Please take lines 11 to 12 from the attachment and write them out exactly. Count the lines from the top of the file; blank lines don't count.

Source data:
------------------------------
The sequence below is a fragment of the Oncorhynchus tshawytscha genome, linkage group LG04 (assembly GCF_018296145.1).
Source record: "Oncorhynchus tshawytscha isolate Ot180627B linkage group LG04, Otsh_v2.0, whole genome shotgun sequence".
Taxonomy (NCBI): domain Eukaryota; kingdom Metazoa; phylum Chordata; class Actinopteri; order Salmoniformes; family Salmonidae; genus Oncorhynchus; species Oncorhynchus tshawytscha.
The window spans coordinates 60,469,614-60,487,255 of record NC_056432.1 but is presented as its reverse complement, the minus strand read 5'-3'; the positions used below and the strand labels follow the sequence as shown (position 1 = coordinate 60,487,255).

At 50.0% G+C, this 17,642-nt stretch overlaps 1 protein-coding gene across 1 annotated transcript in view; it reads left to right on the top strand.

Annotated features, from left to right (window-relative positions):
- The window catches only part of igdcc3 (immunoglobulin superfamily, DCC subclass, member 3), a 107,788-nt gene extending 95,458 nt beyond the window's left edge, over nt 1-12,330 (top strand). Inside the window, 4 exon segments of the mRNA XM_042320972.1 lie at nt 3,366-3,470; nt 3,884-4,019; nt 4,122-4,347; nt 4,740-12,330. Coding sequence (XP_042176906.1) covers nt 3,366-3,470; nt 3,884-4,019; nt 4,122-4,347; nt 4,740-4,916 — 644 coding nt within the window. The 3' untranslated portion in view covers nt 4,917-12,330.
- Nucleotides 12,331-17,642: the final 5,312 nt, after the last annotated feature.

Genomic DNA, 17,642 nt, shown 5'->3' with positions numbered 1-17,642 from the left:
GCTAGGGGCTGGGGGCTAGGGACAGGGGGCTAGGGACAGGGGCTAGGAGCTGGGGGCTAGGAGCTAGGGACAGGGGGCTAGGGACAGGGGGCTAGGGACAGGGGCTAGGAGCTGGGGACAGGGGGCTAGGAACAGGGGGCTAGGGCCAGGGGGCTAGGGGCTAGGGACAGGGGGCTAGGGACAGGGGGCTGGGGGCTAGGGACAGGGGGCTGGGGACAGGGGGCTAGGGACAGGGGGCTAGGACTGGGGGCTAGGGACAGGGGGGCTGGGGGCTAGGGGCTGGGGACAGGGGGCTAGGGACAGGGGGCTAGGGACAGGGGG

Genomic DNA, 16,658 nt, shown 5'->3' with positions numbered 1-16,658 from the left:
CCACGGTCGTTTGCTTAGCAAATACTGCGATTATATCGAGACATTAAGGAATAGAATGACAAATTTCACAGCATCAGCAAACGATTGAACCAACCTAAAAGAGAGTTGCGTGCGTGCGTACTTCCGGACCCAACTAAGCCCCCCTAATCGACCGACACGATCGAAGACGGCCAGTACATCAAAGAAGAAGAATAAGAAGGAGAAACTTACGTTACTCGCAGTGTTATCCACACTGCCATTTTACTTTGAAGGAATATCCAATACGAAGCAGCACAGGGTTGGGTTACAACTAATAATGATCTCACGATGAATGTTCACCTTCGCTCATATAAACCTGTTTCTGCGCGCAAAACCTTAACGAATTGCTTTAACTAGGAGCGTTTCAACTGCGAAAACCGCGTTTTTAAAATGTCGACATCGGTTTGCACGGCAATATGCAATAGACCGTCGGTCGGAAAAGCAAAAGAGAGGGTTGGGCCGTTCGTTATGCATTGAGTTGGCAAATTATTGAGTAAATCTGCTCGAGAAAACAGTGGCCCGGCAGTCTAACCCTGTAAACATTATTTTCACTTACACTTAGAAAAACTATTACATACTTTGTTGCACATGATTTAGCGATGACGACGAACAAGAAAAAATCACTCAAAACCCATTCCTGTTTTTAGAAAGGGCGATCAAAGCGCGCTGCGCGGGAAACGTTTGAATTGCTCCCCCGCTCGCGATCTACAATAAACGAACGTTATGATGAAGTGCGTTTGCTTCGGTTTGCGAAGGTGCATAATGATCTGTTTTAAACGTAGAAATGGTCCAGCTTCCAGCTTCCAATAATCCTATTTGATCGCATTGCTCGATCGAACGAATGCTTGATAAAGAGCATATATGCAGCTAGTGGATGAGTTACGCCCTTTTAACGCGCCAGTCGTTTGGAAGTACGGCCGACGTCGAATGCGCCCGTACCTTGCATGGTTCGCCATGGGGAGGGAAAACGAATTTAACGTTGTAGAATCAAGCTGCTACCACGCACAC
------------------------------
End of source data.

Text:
Genomic DNA, 16,658 nt, shown 5'->3' with positions numbered 1-16,658 from the left:
CCACGGTCGTTTGCTTAGCAAATACTGCGATTATATCGAGACATTAAGGAATAGAATGACAAATTTCACAGCATCAGCAAACGATTGAACCAACCTAAAAGAGAGTTGCGTGCGTGCGTACTTCCGGACCCAACTAAGCCCCCCTAATCGACCGACACGATCGAAGACGGCCAGTACATCAAAGAAGAAGAATAAGAAGGAGAAACTTACGTTACTCGCAGTGTTATCCACACTGCCATTTTACTTTGAAGGAATATCCAATACGAAGCAGCACAGGGTTGGGTTACAACTAATAATGATCTCACGATGAATGTTCACCTTCGCTCATATAAACCTGTTTCTGCGCGCAAAACCTTAACGAATTGCTTTAACTAGGAGCGTTTCAACTGCGAAAACCGCGTTTTTAAAATGTCGACATCGGTTTGCACGGCAATATGCAATAGACCGTCGGTCGGAAAAGCAAAAGAGAGGGTTGGGCCGTTCGTTATGCATTGAGTTGGCAAATTATTGAGTAAATCTGCTCGAGAAAACAGTGGCCCGGCAGTCTAACCCTGTAAACATTATTTTCACTTACACTTAGAAAAACTATTACATACTTTGTTGCACATGATTTAGCGATGACGACGAACAAGAAAAAATCACTCAAAACCCATTCCTGTTTTTAGAAAGGGCGATCAAAGCGCGCTGCGCGGGAAACGTTTGAATTGCTCCCCCGCTCGCGATCTACAATAAACGAACGTTATGATGAAGTGCGTTTGCTTCGGTTTGCGAAGGTGCATAATGATCTGTTTTAAACGTAGAAATGGTCCAGCTTCCAGCTTCCAATAATCCTATTTGATCGCATTGCTCGATCGAACGAATGCTTGATAAAGAGCATATATGCAGCTAGTGGATGAGTTACGCCCTTTTAACGCGCCAGTCGTTTGGAAGTACGGCCGACGTCGAATGCGCCCGTACCTTGCATGGTTCGCCATGGGGAGGGAAAACGAATTTAACGTTGTAGAATCAAGCTGCTACCACGCACAC